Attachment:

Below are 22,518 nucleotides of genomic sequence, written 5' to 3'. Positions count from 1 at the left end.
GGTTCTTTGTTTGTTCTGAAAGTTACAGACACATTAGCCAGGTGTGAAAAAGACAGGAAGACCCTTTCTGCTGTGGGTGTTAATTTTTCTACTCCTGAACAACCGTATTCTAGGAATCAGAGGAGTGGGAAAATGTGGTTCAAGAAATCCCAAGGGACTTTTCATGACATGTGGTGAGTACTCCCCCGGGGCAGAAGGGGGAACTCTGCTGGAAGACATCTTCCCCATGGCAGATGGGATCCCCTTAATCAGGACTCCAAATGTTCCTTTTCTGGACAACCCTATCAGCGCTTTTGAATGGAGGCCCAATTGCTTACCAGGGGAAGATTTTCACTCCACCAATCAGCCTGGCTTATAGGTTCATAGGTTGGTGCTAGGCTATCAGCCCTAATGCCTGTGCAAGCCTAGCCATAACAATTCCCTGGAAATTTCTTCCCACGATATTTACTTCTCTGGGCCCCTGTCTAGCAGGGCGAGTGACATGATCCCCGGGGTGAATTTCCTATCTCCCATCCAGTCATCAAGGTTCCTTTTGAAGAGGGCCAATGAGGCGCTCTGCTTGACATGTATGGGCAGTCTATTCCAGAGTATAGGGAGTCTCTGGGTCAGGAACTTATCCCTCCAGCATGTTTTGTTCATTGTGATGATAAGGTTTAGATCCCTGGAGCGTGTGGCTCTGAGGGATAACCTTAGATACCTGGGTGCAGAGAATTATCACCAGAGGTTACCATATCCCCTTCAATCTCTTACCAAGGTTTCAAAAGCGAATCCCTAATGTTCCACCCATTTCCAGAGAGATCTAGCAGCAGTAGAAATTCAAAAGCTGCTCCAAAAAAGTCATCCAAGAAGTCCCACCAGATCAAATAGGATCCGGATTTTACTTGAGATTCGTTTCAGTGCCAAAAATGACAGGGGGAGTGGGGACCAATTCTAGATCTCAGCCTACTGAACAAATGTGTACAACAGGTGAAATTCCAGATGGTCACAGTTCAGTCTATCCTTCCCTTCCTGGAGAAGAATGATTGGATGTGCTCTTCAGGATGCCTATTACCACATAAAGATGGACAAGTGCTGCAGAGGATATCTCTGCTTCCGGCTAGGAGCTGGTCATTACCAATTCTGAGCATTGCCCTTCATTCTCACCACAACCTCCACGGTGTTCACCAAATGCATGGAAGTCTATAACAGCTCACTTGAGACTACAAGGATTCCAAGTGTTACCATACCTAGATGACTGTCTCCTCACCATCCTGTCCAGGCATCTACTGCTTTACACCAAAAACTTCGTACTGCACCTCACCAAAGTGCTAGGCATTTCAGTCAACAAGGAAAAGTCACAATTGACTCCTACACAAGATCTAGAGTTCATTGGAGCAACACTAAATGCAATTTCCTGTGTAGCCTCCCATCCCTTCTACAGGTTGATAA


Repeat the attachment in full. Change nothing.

Below are 22,518 nucleotides of genomic sequence, written 5' to 3'. Positions count from 1 at the left end.
GGTTCTTTGTTTGTTCTGAAAGTTACAGACACATTAGCCAGGTGTGAAAAAGACAGGAAGACCCTTTCTGCTGTGGGTGTTAATTTTTCTACTCCTGAACAACCGTATTCTAGGAATCAGAGGAGTGGGAAAATGTGGTTCAAGAAATCCCAAGGGACTTTTCATGACATGTGGTGAGTACTCCCCCGGGGCAGAAGGGGGAACTCTGCTGGAAGACATCTTCCCCATGGCAGATGGGATCCCCTTAATCAGGACTCCAAATGTTCCTTTTCTGGACAACCCTATCAGCGCTTTTGAATGGAGGCCCAATTGCTTACCAGGGGAAGATTTTCACTCCACCAATCAGCCTGGCTTATAGGTTCATAGGTTGGTGCTAGGCTATCAGCCCTAATGCCTGTGCAAGCCTAGCCATAACAATTCCCTGGAAATTTCTTCCCACGATATTTACTTCTCTGGGCCCCTGTCTAGCAGGGCGAGTGACATGATCCCCGGGGTGAATTTCCTATCTCCCATCCAGTCATCAAGGTTCCTTTTGAAGAGGGCCAATGAGGCGCTCTGCTTGACATGTATGGGCAGTCTATTCCAGAGTATAGGGAGTCTCTGGGTCAGGAACTTATCCCTCCAGCATGTTTTGTTCATTGTGATGATAAGGTTTAGATCCCTGGAGCGTGTGGCTCTGAGGGATAACCTTAGATACCTGGGTGCAGAGAATTATCACCAGAGGTTACCATATCCCCTTCAATCTCTTACCAAGGTTTCAAAAGCGAATCCCTAATGTTCCACCCATTTCCAGAGAGATCTAGCAGCAGTAGAAATTCAAAAGCTGCTCCAAAAAAGTCATCCAAGAAGTCCCACCAGATCAAATAGGATCCGGATTTTACTTGAGATTCGTTTCAGTGCCAAAAATGACAGGGGGAGTGGGGACCAATTCTAGATCTCAGCCTACTGAACAAATGTGTACAACAGGTGAAATTCCAGATGGTCACAGTTCAGTCTATCCTTCCCTTCCTGGAGAAGAATGATTGGATGTGCTCTTCAGGATGCCTATTACCACATAAAGATGGACAAGTGCTGCAGAGGATATCTCTGCTTCCGGCTAGGAGCTGGTCATTACCAATTCTGAGCATTGCCCTTCATTCTCACCACAACCTCCACGGTGTTCACCAAATGCATGGAAGTCTATAACAGCTCACTTGAGACTACAAGGATTCCAAGTGTTACCATACCTAGATGACTGTCTCCTCACCATCCTGTCCAGGCATCTACTGCTTTACACCAAAAACTTCGTACTGCACCTCACCAAAGTGCTAGGCATTTCAGTCAACAAGGAAAAGTCACAATTGACTCCTACACAAGATCTAGAGTTCATTGGAGCAACACTAAATGCAATTTCCTGTGTAGCCTCCCATCCCTTCTACAGGTTGATAA